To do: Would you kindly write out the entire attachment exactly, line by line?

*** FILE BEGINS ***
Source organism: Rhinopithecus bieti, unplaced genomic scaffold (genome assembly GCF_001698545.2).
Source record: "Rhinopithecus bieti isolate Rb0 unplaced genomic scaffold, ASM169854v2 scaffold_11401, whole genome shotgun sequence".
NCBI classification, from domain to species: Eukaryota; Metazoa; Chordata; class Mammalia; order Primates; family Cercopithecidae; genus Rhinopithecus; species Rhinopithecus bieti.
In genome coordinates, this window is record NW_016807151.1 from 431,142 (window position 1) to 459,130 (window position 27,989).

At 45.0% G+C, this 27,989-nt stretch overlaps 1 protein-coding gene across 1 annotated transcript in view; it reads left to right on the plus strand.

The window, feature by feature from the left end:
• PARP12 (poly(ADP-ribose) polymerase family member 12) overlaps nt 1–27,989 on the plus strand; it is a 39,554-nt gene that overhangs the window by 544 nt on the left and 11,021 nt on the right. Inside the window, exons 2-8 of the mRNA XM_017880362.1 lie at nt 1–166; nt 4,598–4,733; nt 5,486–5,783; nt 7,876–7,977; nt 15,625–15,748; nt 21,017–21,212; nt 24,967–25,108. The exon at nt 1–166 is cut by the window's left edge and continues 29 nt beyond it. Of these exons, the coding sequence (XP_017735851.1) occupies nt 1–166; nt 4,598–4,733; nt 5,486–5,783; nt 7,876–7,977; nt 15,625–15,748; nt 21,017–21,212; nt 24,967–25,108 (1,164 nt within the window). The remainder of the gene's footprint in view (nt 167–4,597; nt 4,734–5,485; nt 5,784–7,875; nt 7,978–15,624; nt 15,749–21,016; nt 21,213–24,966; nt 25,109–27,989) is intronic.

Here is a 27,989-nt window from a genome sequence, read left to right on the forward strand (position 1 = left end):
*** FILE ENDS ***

Source organism: Rhinopithecus bieti, unplaced genomic scaffold (genome assembly GCF_001698545.2).
Source record: "Rhinopithecus bieti isolate Rb0 unplaced genomic scaffold, ASM169854v2 scaffold_11401, whole genome shotgun sequence".
NCBI classification, from domain to species: Eukaryota; Metazoa; Chordata; class Mammalia; order Primates; family Cercopithecidae; genus Rhinopithecus; species Rhinopithecus bieti.
In genome coordinates, this window is record NW_016807151.1 from 431,142 (window position 1) to 459,130 (window position 27,989).

At 45.0% G+C, this 27,989-nt stretch overlaps 1 protein-coding gene across 1 annotated transcript in view; it reads left to right on the plus strand.

The window, feature by feature from the left end:
• PARP12 (poly(ADP-ribose) polymerase family member 12) overlaps nt 1–27,989 on the plus strand; it is a 39,554-nt gene that overhangs the window by 544 nt on the left and 11,021 nt on the right. Inside the window, exons 2-8 of the mRNA XM_017880362.1 lie at nt 1–166; nt 4,598–4,733; nt 5,486–5,783; nt 7,876–7,977; nt 15,625–15,748; nt 21,017–21,212; nt 24,967–25,108. The exon at nt 1–166 is cut by the window's left edge and continues 29 nt beyond it. Of these exons, the coding sequence (XP_017735851.1) occupies nt 1–166; nt 4,598–4,733; nt 5,486–5,783; nt 7,876–7,977; nt 15,625–15,748; nt 21,017–21,212; nt 24,967–25,108 (1,164 nt within the window). The remainder of the gene's footprint in view (nt 167–4,597; nt 4,734–5,485; nt 5,784–7,875; nt 7,978–15,624; nt 15,749–21,016; nt 21,213–24,966; nt 25,109–27,989) is intronic.

Here is a 27,989-nt window from a genome sequence, read left to right on the forward strand (position 1 = left end):